An entity to look into corrupt practices in the Samoa government will be set up soon as the first National Anti-corruption Policy and Strategy was officially launched last Thursday at Tanoa Hotel.

The policy marks the first step towards establishing such an organisation, however, the harder part would be setting the parameters in the context of culture.

Samoa acceded to the United Nations Convention Against Corruption in 2018 and the launch of the anticorruption policy is part of its contribution in fulfilling its commitment to that international treaty.

Representatives from the executive, parliament, private sector, civil society, community members, and development partners were there to witness the momentous occasion.

Prime Minister, Fiame Naomi Mata’afa said now that the policy is launched the next step is to ensure early implementation and adequate resourcing of the implementers so that they can effectively operate independently and without fear of reprisals or intimidation in the course of their roles and responsibilities.

Mata’afa pointed out that often we see corruption as a technical problem with unclear parameters particularly when viewed in light of our culture and local context.

Given the insidious nature of corruption the costs of inaction are high, she said.

If implemented right the policy will ensure the systems work and provide a roadmap to further strengthen good governance, leadership, and integrity in Samoa.

“The vision is simple – a corruption-free Samoa,” Mata’afa said in her keynote address.

“We must strive to be known as a nation with integrity. It’s hard, but not impossible.

“At the heart of it all are accountable, citizen-focused, institutions at all three levels of government; the Executive level, the Judiciary, and Parliament; the latter being at the very peak of our democratic system.”

Independent integrity institutions, free of political interference are an important layer of any anti-corruption institutional framework.
Mata’afa said that is why the Government has directed existing integrity organisations such as the Public Service Commission, the Samoa Audit Office, and others to start laying the foundation for the establishment of an Integrity Commission soon.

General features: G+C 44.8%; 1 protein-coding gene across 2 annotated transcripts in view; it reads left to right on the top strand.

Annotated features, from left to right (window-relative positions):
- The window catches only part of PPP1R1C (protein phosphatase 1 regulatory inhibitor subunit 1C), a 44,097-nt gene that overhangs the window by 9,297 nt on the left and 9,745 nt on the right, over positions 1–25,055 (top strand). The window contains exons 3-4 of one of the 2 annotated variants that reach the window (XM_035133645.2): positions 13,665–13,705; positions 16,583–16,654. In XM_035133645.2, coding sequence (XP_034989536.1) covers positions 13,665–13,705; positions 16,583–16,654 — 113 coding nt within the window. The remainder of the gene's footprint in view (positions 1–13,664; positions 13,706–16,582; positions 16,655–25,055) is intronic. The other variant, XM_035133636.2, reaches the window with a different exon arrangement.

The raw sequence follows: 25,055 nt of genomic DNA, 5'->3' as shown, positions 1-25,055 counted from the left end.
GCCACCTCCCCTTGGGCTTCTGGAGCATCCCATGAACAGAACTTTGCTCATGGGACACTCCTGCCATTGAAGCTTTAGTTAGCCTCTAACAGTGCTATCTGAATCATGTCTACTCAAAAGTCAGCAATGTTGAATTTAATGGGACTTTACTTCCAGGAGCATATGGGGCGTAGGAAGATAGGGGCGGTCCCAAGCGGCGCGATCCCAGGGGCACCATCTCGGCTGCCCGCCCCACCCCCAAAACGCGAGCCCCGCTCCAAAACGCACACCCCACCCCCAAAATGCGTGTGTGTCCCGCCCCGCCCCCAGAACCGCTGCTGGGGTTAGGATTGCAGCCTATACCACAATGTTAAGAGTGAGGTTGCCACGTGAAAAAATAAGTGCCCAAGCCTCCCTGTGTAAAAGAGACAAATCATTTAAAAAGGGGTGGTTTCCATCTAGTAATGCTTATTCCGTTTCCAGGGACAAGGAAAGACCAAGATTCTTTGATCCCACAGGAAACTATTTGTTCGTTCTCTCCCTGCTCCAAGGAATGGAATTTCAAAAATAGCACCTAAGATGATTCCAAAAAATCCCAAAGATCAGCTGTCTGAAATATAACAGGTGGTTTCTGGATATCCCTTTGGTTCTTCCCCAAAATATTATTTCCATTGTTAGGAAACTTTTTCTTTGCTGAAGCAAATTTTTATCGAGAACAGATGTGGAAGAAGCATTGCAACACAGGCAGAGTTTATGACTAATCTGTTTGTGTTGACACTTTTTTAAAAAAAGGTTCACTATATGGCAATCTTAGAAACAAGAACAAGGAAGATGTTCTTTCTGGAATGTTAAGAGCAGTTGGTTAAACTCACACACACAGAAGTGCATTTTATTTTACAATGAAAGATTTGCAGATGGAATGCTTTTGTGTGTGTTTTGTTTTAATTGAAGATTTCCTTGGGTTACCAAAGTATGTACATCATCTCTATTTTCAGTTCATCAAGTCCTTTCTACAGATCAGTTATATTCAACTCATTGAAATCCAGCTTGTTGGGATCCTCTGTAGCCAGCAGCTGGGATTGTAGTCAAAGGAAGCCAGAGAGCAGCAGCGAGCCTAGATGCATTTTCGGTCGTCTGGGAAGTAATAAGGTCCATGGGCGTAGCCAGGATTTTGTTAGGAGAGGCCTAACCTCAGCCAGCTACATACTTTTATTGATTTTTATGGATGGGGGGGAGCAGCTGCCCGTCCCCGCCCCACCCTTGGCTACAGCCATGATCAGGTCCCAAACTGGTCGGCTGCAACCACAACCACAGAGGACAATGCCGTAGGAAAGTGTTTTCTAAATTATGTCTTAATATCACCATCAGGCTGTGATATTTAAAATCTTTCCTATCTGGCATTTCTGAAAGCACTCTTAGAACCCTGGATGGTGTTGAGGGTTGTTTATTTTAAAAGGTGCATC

The important role of Parliament in ensuring the achievement of a corruption-free Samoa must be underscored and political leaders are expected to observe such standards.

The Prime Minister said it has the constitutional mandate to both oversee the government and to hold the government to account.

“It is where laws are passed; permission to spend public funds on government policies is given; all the while remaining accountable to the public through Members of Parliament,” she said.

“The commitment to revisiting areas such as the development of a Leadership Code for the political level and finding solutions to the issue of culture and corruption in elections is acknowledgment that technical solutions are not enough, to address corruption.

“Most essential of all is having Political Leadership that must observe the standards of integrity, transparency, and accountability required of good governance practices.

“Without this political will at the highest level, anti-corruption efforts would always struggle to succeed and produce desired outcomes.”

Mata’afa also spoke about the consequences of the absence of trust and confidence of people in their political leadership and governments, or for that matter the diminished credibility of a country when engaging with partners who are trying to help.

She noted the important role of the media in holding the government accountable for their actions and inactions.

“Hence the continuing pursuit for easier public access to official information through the development of the ‘right to information’ framework,” she said.

In an interview with Samoa Observer, PSC Chief Executive Officer, Kolone Tekeri said with the policy in place, it lays the foundation for developing legislation and establishing a stand alone entity focusing on curbing corruption.

Asked about other offices that already have established policies to combat corrupt activities and how the new policy will apply in their workplace, Tekeri said they are working towards consolidating those efforts.

The Clerk of the Legislative Assembly, Satama Leatisa Uitime welcomed the new anti-corruption policy emphasising its importance in their work as a supporting office to the Parliament.

Satama said corruption is a popular topic often raised by parliamentarians and having the policy in place will guide their work.

He explained when the work of the executive and its policies in terms of spending comes into question and now there is an anti-corruption policy that bridges the gap.

In one of the anti-corruption videos prepared by the PSC, the Secretary of the National Council of Churches, Reverend Maauga Motu also spoke about the need for a policy that covers all stakeholders and the church is no exception.

Reverend Motu was in support of the anti-corruption policy and strategy.

A framework to protect freedom of information and whistleblowers who reveal corruption and abuse of power is also in the works.